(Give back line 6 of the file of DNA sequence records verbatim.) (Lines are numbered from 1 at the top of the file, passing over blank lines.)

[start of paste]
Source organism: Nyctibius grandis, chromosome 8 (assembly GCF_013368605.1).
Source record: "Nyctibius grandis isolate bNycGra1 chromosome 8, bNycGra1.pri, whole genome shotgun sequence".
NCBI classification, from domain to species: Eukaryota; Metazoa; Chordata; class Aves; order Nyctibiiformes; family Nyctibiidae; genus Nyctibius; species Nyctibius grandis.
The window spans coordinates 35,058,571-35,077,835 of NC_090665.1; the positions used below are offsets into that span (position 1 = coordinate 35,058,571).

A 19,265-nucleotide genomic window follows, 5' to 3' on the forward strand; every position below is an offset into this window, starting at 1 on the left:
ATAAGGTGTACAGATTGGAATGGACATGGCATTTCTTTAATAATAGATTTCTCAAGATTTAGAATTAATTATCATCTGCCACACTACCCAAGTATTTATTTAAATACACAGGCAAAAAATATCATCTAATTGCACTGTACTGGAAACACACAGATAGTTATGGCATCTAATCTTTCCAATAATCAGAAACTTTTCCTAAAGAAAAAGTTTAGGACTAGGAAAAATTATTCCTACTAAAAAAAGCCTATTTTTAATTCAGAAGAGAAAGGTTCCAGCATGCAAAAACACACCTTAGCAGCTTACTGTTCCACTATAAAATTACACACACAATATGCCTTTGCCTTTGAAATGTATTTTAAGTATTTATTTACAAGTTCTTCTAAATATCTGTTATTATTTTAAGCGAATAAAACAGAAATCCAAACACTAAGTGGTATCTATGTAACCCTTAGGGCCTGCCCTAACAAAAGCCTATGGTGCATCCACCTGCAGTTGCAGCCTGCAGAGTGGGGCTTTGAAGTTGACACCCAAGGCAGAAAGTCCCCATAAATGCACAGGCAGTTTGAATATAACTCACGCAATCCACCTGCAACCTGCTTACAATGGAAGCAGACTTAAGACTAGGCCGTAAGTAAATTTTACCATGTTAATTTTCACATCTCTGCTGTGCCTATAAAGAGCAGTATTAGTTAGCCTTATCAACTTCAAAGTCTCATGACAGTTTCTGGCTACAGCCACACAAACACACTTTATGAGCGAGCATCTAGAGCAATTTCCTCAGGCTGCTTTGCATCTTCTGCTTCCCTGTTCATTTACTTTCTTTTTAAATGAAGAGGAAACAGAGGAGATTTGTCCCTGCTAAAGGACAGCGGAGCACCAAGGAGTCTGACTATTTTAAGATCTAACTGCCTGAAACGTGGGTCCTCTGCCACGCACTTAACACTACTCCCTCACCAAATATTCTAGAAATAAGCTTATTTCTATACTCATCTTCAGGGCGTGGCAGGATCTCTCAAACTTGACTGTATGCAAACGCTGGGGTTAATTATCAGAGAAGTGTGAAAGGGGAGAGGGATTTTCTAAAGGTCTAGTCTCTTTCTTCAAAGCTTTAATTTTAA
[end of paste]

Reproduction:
ATAAGGTGTACAGATTGGAATGGACATGGCATTTCTTTAATAATAGATTTCTCAAGATTTAGAATTAATTATCATCTGCCACACTACCCAAGTATTTATTTAAATACACAGGCAAAAAATATCATCTAATTGCACTGTACTGGAAACACACAGATAGTTATGGCATCTAATCTTTCCAATAATCAGAAACTTTTCCTAAAGAAAAAGTTTAGGACTAGGAAAAATTATTCCTACTAAAAAAAGCCTATTTTTAATTCAGAAGAGAAAGGTTCCAGCATGCAAAAACACACCTTAGCAGCTTACTGTTCCACTATAAAATTACACACACAATATGCCTTTGCCTTTGAAATGTATTTTAAGTATTTATTTACAAGTTCTTCTAAATATCTGTTATTATTTTAAGCGAATAAAACAGAAATCCAAACACTAAGTGGTATCTATGTAACCCTTAGGGCCTGCCCTAACAAAAGCCTATGGTGCATCCACCTGCAGTTGCAGCCTGCAGAGTGGGGCTTTGAAGTTGACACCCAAGGCAGAAAGTCCCCATAAATGCACAGGCAGTTTGAATATAACTCACGCAATCCACCTGCAACCTGCTTACAATGGAAGCAGACTTAAGACTAGGCCGTAAGTAAATTTTACCATGTTAATTTTCACATCTCTGCTGTGCCTATAAAGAGCAGTATTAGTTAGCCTTATCAACTTCAAAGTCTCATGACAGTTTCTGGCTACAGCCACACAAACACACTTTATGAGCGAGCATCTAGAGCAATTTCCTCAGGCTGCTTTGCATCTTCTGCTTCCCTGTTCATTTACTTTCTTTTTAAATGAAGAGGAAACAGAGGAGATTTGTCCCTGCTAAAGGACAGCGGAGCACCAAGGAGTCTGACTATTTTAAGATCTAACTGCCTGAAACGTGGGTCCTCTGCCACGCACTTAACACTACTCCCTCACCAAATATTCTAGAAATAAGCTTATTTCTATACTCATCTTCAGGGCGTGGCAGGATCTCTCAAACTTGACTGTATGCAAACGCTGGGGTTAATTATCAGAGAAGTGTGAAAGGGGAGAGGGATTTTCTAAAGGTCTAGTCTCTTTCTTCAAAGCTTTAATTTTAA